With Trump’s victory, net neutrality is again a topic of discussion.
My philosophy is to generally assume any piece of government legislation will do the opposite of what it says. The Patriot Act wasn’t anything close to patriotic, the Affordable Care Act did not make care affordable, and the Environmental Protection Agency does more damage to the environment than just about anybody I know. In that same vein, net neutrality does not make the net neutral.
One of the most fundamental concepts in economics is the idea of scarcity. There are finite amounts of resources that need to be distributed. Normally, this is done through prices. Prices communicate supply and demand and coordinate the use of resources over time. The price at where supply and demand meet for maximum efficiency is called the equilibrium price. If a price is set over the equilibrium price, a surplus is created – if widgets are too expensive, people won’t buy the widgets and they will sit around, gathering dust. A price below equilibrium price creates a shortage. If widgets are too cheap, they’ll disappear and people who want widgets won’t be able to obtain them. Market forces usually push a price to equilibrium, but external forces like government can artificially raise or lower prices.
When a price is artifically set to zero, then economics pretty much goes out the window. There’s no way to allocate a scarce resource when that resource costs nothing to obtain.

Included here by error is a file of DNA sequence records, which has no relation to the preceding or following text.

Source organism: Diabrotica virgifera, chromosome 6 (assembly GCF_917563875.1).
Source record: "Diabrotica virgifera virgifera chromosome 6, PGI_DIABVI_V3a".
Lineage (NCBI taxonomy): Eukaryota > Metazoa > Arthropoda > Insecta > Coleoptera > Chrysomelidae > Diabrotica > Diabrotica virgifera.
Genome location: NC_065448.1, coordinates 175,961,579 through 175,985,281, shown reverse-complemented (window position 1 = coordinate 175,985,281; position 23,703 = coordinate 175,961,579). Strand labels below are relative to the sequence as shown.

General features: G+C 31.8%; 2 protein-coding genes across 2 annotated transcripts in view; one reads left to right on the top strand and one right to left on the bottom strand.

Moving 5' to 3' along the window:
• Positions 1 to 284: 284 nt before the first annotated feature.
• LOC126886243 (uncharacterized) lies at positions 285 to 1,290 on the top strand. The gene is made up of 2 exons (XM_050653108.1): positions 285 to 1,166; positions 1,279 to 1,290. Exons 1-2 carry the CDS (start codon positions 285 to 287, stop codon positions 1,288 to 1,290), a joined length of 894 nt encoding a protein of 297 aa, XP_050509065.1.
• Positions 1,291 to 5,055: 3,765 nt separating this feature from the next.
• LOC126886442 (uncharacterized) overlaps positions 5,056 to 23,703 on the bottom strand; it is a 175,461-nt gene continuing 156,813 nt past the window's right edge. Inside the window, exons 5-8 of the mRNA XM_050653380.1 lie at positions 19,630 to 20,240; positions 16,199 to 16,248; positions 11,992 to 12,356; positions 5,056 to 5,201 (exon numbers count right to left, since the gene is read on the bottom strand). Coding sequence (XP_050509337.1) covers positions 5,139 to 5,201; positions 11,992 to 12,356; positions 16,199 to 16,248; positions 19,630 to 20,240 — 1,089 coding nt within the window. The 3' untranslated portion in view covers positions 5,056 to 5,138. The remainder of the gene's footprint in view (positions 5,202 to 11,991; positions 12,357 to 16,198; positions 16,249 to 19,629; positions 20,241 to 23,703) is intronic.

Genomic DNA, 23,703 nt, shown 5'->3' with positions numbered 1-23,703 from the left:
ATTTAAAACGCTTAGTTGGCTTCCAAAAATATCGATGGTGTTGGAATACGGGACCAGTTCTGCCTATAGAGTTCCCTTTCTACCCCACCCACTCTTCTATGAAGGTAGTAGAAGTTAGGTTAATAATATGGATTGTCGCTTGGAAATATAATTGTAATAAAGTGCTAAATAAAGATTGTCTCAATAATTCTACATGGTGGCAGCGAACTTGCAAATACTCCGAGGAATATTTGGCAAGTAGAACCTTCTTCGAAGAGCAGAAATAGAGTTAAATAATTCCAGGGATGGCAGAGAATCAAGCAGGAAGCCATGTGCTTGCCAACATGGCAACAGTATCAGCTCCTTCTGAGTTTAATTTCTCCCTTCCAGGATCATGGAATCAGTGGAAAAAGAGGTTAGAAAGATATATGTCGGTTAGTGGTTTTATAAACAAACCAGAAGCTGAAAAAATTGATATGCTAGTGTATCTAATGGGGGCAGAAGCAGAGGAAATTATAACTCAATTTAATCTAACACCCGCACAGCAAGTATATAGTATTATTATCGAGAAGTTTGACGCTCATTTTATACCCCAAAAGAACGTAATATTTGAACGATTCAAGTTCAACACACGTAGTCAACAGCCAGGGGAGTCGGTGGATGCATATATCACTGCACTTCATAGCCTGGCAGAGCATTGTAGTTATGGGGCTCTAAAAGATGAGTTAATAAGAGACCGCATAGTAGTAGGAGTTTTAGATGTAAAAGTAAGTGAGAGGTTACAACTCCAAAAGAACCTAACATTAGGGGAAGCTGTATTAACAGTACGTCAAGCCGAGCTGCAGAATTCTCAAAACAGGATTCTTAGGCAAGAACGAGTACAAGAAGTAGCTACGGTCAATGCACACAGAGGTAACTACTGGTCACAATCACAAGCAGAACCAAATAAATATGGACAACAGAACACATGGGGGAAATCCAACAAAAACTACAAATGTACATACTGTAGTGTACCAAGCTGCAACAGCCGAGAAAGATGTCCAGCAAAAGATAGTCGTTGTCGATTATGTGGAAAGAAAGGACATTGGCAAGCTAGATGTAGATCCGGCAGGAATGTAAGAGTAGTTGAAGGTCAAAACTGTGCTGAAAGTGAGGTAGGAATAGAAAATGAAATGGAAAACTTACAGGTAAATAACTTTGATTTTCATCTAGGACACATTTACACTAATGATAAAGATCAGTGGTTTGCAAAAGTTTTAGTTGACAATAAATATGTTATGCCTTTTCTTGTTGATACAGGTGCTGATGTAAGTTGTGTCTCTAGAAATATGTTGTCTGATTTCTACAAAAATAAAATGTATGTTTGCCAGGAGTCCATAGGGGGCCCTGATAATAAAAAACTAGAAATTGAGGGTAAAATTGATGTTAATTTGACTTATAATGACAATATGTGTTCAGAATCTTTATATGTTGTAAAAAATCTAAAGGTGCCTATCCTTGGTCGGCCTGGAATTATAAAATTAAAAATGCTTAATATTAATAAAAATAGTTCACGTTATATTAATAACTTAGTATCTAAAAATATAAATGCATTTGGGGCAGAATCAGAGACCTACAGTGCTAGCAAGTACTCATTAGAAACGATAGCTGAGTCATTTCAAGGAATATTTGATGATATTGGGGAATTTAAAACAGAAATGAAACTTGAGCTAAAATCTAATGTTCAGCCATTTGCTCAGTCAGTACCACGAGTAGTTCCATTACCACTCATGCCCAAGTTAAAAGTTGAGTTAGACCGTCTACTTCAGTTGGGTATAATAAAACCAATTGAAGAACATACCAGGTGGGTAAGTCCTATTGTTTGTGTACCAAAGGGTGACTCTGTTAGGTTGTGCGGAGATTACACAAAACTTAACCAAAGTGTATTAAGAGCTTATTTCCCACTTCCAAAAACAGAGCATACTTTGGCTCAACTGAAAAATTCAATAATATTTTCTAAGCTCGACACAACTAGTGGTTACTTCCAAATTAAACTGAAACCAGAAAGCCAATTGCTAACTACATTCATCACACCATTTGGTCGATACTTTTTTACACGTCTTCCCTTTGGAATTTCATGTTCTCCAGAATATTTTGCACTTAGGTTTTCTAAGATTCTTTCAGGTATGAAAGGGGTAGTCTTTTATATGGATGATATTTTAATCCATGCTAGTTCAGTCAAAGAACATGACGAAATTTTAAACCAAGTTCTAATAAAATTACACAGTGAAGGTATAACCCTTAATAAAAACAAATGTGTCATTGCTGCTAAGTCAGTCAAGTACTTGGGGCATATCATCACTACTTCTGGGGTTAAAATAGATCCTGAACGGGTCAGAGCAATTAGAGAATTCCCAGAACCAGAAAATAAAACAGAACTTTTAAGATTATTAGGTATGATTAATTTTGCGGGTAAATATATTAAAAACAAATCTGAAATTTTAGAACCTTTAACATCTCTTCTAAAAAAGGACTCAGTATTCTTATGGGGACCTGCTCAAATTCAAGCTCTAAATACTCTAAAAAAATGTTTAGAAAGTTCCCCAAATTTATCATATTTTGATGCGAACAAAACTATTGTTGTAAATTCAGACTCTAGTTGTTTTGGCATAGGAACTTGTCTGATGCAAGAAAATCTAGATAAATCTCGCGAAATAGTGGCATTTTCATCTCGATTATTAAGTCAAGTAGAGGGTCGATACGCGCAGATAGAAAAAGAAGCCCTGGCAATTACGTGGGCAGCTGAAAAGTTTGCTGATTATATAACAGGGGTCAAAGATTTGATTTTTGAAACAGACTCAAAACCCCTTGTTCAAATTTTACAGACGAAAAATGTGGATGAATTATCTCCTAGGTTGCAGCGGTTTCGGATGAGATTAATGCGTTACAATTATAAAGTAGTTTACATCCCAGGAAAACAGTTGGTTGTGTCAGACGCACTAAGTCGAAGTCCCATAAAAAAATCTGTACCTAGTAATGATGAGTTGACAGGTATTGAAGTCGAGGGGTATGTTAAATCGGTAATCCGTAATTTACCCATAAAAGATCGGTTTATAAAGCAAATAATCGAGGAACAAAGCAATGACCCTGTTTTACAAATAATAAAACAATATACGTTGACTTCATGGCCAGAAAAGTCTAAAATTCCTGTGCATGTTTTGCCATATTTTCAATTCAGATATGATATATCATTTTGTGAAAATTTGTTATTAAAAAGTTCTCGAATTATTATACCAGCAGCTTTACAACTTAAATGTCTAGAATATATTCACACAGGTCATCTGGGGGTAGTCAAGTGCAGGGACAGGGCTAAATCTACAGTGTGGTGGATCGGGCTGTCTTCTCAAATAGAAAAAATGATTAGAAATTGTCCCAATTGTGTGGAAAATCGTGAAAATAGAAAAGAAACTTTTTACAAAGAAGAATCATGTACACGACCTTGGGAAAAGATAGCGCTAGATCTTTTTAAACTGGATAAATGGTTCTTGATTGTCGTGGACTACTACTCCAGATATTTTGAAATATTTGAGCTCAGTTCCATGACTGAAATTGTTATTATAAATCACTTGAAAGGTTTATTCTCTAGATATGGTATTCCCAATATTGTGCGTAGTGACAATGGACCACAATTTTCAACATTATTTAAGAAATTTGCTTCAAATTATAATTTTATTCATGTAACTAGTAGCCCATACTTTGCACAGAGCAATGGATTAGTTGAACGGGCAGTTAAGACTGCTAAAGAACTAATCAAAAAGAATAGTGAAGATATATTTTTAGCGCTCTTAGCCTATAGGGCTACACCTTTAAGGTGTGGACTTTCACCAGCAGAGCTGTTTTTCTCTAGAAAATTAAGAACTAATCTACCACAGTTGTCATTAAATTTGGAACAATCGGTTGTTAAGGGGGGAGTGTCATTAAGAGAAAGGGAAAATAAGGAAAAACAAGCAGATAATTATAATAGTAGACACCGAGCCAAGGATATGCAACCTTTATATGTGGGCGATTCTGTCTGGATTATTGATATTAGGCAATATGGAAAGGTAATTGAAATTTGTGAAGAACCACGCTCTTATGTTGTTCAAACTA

Net neutrality seeks to eliminate the price of scarce resources, namely network access, to certain “edge” companies in the market.
A parallel would be if all factories and land in a city suddenly became free. If anybody could just waltz in and take over a factory, it would be complete chaos. People with no idea what they were doing would run in and make absolutely ridiculous things. The factories would not be utilized efficiently. In a free market, those with the best ideas and best plans would get the best investment and be able to outbid the worse ideas and sub-par plans. Given a price of zero and no desire to have chaos, the only alternative is to have the government allocate the resources, to allow politicians to decide who ought to recieve what.
There can be zero neutrality if resources are allocated by political means.
Free speech is a big point raised by people who advocate net neutrality. Free speech is a long, long way from government-approved speech.
Net neutrality, in effect, is subsidizing politically-connected firms, giving them an unfair advantage. These companies can use the political nature of a “neutral net” to regulate against their competitors, profiting not off of meeting customer demand, but by abusing the government’s power over the market.
FCC Commissioner Robert McDowell, dissenting against net neutrality, puts things in a fearful light:
“Using these new rules as a weapon, politically favored companies will be able to pressure three political appointees to regulate their rivals to gain competitive advantages. Litigation will supplant innovation. Instead of investing in tomorrow’s technologies, precious capital will be diverted to pay lawyers’ fees. The era of Internet regulatory arbitrage has dawned.”
The same economic laws that govern the allocation of scarce resources must be allowed to function when it comes to the internet.
Politicizing access to the internet is not the answer. Political means are abused to maximize profit at the cost of innovation, ISPs must bear the burden of profiting through meeting customer demand, not through crony capitalism.